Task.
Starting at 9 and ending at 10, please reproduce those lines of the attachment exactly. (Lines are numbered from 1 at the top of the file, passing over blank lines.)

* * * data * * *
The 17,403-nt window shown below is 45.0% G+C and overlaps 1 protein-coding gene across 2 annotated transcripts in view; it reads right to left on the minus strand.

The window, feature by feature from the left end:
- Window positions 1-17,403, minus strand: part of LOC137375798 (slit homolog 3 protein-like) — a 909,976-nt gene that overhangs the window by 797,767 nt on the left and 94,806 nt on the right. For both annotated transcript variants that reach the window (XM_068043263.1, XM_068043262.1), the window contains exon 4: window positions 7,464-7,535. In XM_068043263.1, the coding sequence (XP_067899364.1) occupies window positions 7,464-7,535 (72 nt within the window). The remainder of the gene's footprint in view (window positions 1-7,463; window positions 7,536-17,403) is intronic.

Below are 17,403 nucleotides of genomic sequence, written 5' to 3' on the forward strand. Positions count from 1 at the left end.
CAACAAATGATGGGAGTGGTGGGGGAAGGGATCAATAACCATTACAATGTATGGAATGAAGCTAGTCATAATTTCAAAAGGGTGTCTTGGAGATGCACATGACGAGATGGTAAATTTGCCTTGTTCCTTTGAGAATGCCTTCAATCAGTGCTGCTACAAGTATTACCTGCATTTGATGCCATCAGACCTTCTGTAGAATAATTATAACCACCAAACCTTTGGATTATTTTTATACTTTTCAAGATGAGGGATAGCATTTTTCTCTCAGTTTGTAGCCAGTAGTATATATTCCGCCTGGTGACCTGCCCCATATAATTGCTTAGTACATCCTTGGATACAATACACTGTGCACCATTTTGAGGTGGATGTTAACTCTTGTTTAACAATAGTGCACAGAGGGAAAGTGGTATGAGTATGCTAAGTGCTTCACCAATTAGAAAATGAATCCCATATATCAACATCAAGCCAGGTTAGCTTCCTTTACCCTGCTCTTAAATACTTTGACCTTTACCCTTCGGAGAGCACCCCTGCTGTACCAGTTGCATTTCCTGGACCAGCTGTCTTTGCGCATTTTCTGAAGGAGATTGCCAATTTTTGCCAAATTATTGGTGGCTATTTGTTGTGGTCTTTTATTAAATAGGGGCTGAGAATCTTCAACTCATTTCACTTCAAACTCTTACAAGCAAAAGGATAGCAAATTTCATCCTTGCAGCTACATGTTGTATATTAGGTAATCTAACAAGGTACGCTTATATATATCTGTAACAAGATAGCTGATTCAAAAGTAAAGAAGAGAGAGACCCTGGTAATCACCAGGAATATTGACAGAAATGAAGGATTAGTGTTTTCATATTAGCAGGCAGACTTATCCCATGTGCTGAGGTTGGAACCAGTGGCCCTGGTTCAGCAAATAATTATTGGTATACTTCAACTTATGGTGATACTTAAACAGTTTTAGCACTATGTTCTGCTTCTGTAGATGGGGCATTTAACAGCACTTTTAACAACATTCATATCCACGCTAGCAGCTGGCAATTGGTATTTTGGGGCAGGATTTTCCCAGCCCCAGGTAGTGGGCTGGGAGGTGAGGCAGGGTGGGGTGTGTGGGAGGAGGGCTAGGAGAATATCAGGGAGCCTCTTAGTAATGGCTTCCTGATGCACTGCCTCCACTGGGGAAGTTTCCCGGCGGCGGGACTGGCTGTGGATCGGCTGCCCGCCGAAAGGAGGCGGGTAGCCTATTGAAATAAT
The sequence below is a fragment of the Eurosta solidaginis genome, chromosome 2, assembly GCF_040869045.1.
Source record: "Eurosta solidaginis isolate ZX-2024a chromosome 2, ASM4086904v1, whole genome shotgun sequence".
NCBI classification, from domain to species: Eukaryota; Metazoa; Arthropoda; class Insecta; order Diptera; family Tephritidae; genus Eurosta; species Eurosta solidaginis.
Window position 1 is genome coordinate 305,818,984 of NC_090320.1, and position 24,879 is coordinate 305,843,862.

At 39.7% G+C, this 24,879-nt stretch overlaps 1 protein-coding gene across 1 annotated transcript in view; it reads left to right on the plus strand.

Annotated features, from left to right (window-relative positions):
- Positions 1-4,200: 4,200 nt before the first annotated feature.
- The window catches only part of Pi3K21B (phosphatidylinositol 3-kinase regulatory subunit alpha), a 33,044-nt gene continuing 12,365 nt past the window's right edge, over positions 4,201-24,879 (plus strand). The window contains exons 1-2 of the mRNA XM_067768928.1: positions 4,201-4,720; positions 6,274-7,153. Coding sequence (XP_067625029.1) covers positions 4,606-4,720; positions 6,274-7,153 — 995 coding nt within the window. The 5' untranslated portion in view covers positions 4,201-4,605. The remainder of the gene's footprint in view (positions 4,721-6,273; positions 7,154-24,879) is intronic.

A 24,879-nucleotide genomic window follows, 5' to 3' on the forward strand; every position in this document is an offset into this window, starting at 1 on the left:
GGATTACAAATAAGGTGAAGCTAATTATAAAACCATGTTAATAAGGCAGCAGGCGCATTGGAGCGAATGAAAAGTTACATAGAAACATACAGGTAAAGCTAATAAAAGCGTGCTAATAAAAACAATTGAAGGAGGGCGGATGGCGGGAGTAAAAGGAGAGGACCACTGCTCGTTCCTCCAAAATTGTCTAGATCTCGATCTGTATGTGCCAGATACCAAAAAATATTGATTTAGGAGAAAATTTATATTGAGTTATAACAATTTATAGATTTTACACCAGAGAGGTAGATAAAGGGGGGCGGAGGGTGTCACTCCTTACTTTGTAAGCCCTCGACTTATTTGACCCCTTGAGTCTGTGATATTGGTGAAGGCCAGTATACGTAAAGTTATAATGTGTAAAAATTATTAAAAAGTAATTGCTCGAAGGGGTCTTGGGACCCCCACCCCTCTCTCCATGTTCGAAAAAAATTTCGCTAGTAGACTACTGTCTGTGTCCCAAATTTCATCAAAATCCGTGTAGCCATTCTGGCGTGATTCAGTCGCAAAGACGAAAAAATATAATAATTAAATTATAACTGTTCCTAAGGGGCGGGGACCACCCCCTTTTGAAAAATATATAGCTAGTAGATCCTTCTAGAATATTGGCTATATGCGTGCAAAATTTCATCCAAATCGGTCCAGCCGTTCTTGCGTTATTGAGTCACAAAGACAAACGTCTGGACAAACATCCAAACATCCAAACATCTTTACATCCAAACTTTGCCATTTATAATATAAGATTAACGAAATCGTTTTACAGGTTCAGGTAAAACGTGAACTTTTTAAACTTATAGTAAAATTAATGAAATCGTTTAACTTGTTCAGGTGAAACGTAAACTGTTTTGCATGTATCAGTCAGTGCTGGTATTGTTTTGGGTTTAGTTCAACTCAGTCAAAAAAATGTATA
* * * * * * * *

Window position 1 is genome coordinate 305,818,984 of NC_090320.1, and position 24,879 is coordinate 305,843,862.

At 39.7% G+C, this 24,879-nt stretch overlaps 1 protein-coding gene across 1 annotated transcript in view; it reads left to right on the plus strand.